By stacking these superimposed beams together to form sheets of light, it’s possible to additively create a “3D-printed” projection made of precisely structured light. Capasso’s team is especially interested in leveraging this new method to improve biological research.
“I think the selective control we can exert over light’s intensity could be combined with microscopy methods to have greater control over where light is sent into a biological sample,” says Dorrah. That’s important because laser beams used in microscopy can damage living cells through a process known as phototoxicity, limiting how much imaging a tissue sample can withstand.
Dorrah is also keen to adapt the method for optogenetics research, in which brain circuits are genetically engineered so that tissue activity can be triggered on or off in response to light, allowing scientists to study how certain cells impact behavior. With light sheet holography, “you could activate targeted cells or networks of cells within optogenetic circuits with a very high degree of accuracy and specificity,” he says.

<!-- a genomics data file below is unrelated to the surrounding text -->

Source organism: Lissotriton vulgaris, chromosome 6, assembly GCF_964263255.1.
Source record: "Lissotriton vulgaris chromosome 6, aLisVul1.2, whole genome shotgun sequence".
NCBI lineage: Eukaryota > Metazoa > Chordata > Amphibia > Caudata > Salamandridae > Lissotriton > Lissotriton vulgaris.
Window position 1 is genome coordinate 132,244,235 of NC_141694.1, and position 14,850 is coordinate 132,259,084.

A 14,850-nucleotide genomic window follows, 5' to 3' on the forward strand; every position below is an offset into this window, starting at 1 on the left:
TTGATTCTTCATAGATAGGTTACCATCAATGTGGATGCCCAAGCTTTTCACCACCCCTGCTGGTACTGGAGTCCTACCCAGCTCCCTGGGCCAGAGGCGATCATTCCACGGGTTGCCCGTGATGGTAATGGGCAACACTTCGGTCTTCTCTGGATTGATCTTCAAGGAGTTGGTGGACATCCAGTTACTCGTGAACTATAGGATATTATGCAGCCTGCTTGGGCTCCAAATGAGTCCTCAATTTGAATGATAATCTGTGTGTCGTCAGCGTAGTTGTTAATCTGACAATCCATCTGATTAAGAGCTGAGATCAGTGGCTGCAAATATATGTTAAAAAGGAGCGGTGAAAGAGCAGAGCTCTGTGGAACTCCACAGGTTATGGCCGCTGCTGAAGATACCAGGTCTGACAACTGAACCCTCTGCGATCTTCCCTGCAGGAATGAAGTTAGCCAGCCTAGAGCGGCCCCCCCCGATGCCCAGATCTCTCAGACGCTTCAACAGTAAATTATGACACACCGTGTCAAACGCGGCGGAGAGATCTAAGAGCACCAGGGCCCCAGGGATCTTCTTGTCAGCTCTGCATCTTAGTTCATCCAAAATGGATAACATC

The new holography method was discovered rather serendipitously by Capasso’s team. Dorrah and his collaborators from Brazil had been developing techniques to trap particles in focal points using Bessel beams of light, so that atoms in specific spots of space and time could be better studied. That’s when the team started to wonder if stacking these beams in sheet shapes could be used to build holograms.
The group was awed when they tested the technique and saw how well it worked. “Usually, we develop a new theory, we test it with an experiment, the results are flawed, and then we rethink our approach,” says Leonardo Ambrosio, professor of electrical engineering at the University of São Paulo and another senior collaborator. “But this time, our initial experiments far exceeded even our most optimistic expectations. We were amazed by the complexity of images and objects we could make.”
Harvard’s Office of Technology Development has protected the intellectual property arising from the Capasso Lab’s new holography technique and is exploring commercialization opportunities.
Additional authors include Priyanuj Bordoloi, Vinicius S. de Angelis, and Jhonas O. de Sarro.
This work was supported by the Natural Sciences and Engineering Research Council of Canada (award no. PDF-533013-2019), the Office of Naval Research under the MURI program (grant no. N00014-20-1-2450), the Air Force Office of Scientific Research (grant no. FA9550-21-1-0312), the National Council for Scientific and Technological Development (grant nos. 140270/2022, 309201/2021-7, and 306689/2019-7), and the Sao Paulo Research Foundation (grant nos. 2021/15027-8, 2020/05280-5, and 2021/06121-0).
Topics: Applied Physics